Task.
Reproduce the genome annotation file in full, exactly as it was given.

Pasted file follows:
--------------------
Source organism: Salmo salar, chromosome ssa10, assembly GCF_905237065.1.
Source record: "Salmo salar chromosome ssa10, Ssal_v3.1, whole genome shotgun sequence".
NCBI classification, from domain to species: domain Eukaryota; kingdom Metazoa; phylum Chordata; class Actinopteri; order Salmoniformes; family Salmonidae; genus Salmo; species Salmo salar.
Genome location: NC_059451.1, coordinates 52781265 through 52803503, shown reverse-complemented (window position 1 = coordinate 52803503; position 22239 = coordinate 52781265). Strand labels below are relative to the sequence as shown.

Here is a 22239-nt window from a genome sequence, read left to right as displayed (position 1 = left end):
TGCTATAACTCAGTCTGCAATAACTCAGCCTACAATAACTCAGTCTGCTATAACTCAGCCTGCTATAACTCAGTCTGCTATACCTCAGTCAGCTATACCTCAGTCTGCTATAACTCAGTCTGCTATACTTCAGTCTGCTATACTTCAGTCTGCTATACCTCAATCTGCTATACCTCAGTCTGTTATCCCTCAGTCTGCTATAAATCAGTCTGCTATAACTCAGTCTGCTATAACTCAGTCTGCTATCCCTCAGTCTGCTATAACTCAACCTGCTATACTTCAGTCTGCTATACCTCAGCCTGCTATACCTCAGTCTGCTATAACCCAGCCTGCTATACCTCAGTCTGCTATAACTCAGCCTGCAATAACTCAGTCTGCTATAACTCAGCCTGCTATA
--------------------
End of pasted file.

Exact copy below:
Source organism: Salmo salar, chromosome ssa10, assembly GCF_905237065.1.
Source record: "Salmo salar chromosome ssa10, Ssal_v3.1, whole genome shotgun sequence".
NCBI classification, from domain to species: domain Eukaryota; kingdom Metazoa; phylum Chordata; class Actinopteri; order Salmoniformes; family Salmonidae; genus Salmo; species Salmo salar.
Genome location: NC_059451.1, coordinates 52781265 through 52803503, shown reverse-complemented (window position 1 = coordinate 52803503; position 22239 = coordinate 52781265). Strand labels below are relative to the sequence as shown.

Here is a 22239-nt window from a genome sequence, read left to right as displayed (position 1 = left end):
TGCTATAACTCAGTCTGCAATAACTCAGCCTACAATAACTCAGTCTGCTATAACTCAGCCTGCTATAACTCAGTCTGCTATACCTCAGTCAGCTATACCTCAGTCTGCTATAACTCAGTCTGCTATACTTCAGTCTGCTATACTTCAGTCTGCTATACCTCAATCTGCTATACCTCAGTCTGTTATCCCTCAGTCTGCTATAAATCAGTCTGCTATAACTCAGTCTGCTATAACTCAGTCTGCTATCCCTCAGTCTGCTATAACTCAACCTGCTATACTTCAGTCTGCTATACCTCAGCCTGCTATACCTCAGTCTGCTATAACCCAGCCTGCTATACCTCAGTCTGCTATAACTCAGCCTGCAATAACTCAGTCTGCTATAACTCAGCCTGCTATA